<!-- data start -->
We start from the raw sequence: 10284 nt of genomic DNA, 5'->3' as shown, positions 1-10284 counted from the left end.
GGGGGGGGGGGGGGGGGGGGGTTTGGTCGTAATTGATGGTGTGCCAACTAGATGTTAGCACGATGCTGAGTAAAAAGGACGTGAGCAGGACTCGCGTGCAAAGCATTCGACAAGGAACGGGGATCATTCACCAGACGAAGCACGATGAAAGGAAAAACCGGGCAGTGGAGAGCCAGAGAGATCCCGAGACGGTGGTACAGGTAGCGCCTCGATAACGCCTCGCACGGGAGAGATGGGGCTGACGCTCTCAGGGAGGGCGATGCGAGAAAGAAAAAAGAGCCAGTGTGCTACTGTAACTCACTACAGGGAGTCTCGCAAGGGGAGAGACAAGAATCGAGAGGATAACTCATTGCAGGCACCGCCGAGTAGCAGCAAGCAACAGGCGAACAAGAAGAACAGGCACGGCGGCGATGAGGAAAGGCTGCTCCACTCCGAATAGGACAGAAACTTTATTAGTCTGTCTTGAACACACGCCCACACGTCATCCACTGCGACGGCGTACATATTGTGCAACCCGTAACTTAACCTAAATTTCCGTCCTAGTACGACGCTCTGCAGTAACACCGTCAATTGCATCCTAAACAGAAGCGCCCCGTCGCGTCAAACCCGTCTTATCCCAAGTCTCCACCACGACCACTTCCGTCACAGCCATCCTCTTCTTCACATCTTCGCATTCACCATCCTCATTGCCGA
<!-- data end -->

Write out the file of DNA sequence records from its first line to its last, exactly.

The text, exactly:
We start from the raw sequence: 10284 nt of genomic DNA, 5'->3' as shown, positions 1-10284 counted from the left end.
GGGGGGGGGGGGGGGGGGGGGTTTGGTCGTAATTGATGGTGTGCCAACTAGATGTTAGCACGATGCTGAGTAAAAAGGACGTGAGCAGGACTCGCGTGCAAAGCATTCGACAAGGAACGGGGATCATTCACCAGACGAAGCACGATGAAAGGAAAAACCGGGCAGTGGAGAGCCAGAGAGATCCCGAGACGGTGGTACAGGTAGCGCCTCGATAACGCCTCGCACGGGAGAGATGGGGCTGACGCTCTCAGGGAGGGCGATGCGAGAAAGAAAAAAGAGCCAGTGTGCTACTGTAACTCACTACAGGGAGTCTCGCAAGGGGAGAGACAAGAATCGAGAGGATAACTCATTGCAGGCACCGCCGAGTAGCAGCAAGCAACAGGCGAACAAGAAGAACAGGCACGGCGGCGATGAGGAAAGGCTGCTCCACTCCGAATAGGACAGAAACTTTATTAGTCTGTCTTGAACACACGCCCACACGTCATCCACTGCGACGGCGTACATATTGTGCAACCCGTAACTTAACCTAAATTTCCGTCCTAGTACGACGCTCTGCAGTAACACCGTCAATTGCATCCTAAACAGAAGCGCCCCGTCGCGTCAAACCCGTCTTATCCCAAGTCTCCACCACGACCACTTCCGTCACAGCCATCCTCTTCTTCACATCTTCGCATTCACCATCCTCATTGCCGA